MEMORIES OF THE GREAT DEPRESSION - CHAP. V Before the Great Depression, my father had a successful business. I cannot give all the details, because I was too young to understand them, but he opened his own music business at one point. He had managed the Record Departments in a couple of major department stores, and had enough faith in his own abilities to go out on his own. It was in Scranton, Pennsylvania, and he featured Victor recordings and the hand-wound machines to play them on. The store was located in the "negro" area, and the type of music he sold catered to their tastes. When the Depression hit, his business fell off dramatically and eventually he had to close it. Newspaper headlines often cause panic, and in all depressions I am convinced that the over-exuberance of the nation's press makes things severely worse. There never is a calm and rational voice among them to mitigate the circumstances, but only shrill headlines that maximize the impact. Rational people sit back and assess the situation; irrational people make sudden and unwise choices that affect everyone, including those who are rational and trying not to contribute to these media induced paranoias.
Perhaps, at times, we'd be better off if the press suspended publishing Business News for a week or two, in order to see what actually was happening, instead of being the carriers of the virus and spreading it. It is a thought that is not without merit.
At the time, my grandfather, also a hard worker, was doing alright too, with most of his money invested in a building that was leased by the U.S. Government for use as a Post Office. That seemed safe too, right? No, the Government decided to build a Post Office themselves and moved out of the building, which was not a good thing to happen to your major investment during a Depression. Such are the Vagaries of Life. When you think that you're all set, having planned well for the future, a ball comes through your front window and disturbs your peace and quiet. Thank goodness that my grandparents owned their own home in Philadelphia at the time, as that kept a roof over their heads during the lean years as well as a favorite refuge for their grandchildren during summer vacations.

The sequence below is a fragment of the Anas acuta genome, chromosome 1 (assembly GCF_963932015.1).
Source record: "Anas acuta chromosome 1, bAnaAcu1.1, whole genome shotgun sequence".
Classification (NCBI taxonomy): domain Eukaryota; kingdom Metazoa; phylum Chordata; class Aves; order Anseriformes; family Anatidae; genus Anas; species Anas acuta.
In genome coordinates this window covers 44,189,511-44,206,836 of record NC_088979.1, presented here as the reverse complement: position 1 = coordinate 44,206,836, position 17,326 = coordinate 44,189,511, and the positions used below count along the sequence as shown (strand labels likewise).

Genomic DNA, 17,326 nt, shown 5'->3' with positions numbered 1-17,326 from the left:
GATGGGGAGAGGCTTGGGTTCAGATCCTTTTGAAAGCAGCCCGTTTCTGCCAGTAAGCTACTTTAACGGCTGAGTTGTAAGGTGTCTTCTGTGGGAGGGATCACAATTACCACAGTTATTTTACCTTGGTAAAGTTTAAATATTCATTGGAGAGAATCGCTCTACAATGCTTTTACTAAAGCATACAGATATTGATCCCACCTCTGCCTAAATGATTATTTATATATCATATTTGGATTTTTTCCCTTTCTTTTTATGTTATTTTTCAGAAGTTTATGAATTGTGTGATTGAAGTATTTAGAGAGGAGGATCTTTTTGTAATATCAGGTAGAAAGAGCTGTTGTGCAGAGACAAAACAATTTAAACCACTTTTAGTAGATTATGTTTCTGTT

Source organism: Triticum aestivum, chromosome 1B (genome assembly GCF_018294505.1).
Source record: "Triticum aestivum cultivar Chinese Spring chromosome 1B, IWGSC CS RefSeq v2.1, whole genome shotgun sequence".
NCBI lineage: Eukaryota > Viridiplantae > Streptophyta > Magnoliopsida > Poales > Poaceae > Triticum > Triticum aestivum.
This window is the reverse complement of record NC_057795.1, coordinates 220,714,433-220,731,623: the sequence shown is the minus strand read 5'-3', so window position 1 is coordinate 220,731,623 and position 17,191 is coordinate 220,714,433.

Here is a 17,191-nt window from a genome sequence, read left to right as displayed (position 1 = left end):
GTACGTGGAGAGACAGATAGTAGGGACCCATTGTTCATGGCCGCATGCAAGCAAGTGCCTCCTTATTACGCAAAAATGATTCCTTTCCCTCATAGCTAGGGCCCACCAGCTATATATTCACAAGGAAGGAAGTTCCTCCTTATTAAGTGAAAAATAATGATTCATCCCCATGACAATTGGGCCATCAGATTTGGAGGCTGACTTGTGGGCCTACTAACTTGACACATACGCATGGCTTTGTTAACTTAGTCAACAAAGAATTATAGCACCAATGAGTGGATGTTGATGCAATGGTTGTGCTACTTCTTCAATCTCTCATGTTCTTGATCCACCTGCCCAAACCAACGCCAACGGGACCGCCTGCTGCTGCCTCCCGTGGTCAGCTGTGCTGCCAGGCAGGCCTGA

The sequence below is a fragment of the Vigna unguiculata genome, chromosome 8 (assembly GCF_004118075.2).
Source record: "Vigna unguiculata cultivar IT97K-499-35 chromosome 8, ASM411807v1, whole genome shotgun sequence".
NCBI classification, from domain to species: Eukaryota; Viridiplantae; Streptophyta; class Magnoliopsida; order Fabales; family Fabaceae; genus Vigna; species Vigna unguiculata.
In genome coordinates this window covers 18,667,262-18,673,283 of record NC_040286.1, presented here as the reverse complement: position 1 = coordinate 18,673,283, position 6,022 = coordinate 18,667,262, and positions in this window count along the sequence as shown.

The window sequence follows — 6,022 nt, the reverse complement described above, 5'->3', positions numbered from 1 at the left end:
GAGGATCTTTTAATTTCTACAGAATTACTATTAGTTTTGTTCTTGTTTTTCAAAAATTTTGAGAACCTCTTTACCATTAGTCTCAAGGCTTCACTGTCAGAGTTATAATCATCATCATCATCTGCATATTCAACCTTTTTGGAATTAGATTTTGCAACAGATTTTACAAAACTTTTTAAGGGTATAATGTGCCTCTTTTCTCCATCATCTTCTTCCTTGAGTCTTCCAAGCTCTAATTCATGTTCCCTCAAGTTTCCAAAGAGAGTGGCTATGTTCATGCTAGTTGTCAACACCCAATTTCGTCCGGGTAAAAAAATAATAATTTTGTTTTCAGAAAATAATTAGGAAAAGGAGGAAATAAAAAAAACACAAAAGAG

Earlier on he and grandmother had owned a restaurant, which was said to have been successful. The origin of their business might have been that he sailed as a cook on trans-Altantic steamships. Dad's early memories are of his father packing a satchel, being gone for weeks at a time, then returning home and opening his satchel and handing money to grandmother, suggesting a seagoing period where you sign on, make a trip, then pay off at the end of the voyage. In 1926 he was working as a cook on the Governor's yacht in New Jersey (see photo), and again, this suggests prior experience as a ship's cook.
The accompanying photo of Dad, taken on a sales trip to Pittsburgh, shows a well-dressed confident young salesman, probably taken around 1927, when he was 26 years of age. It was taken on a hotel balcony. He'd been married about three years and had two young sons, and soon to have a daughter. He didn't know it, but the Great Depression lay in front of him and some tough years ahead, but his confidence and self-reliance shown here was to be a big help to him when hard-times came along, although it was to be sorely tested time and again throughout the coming years.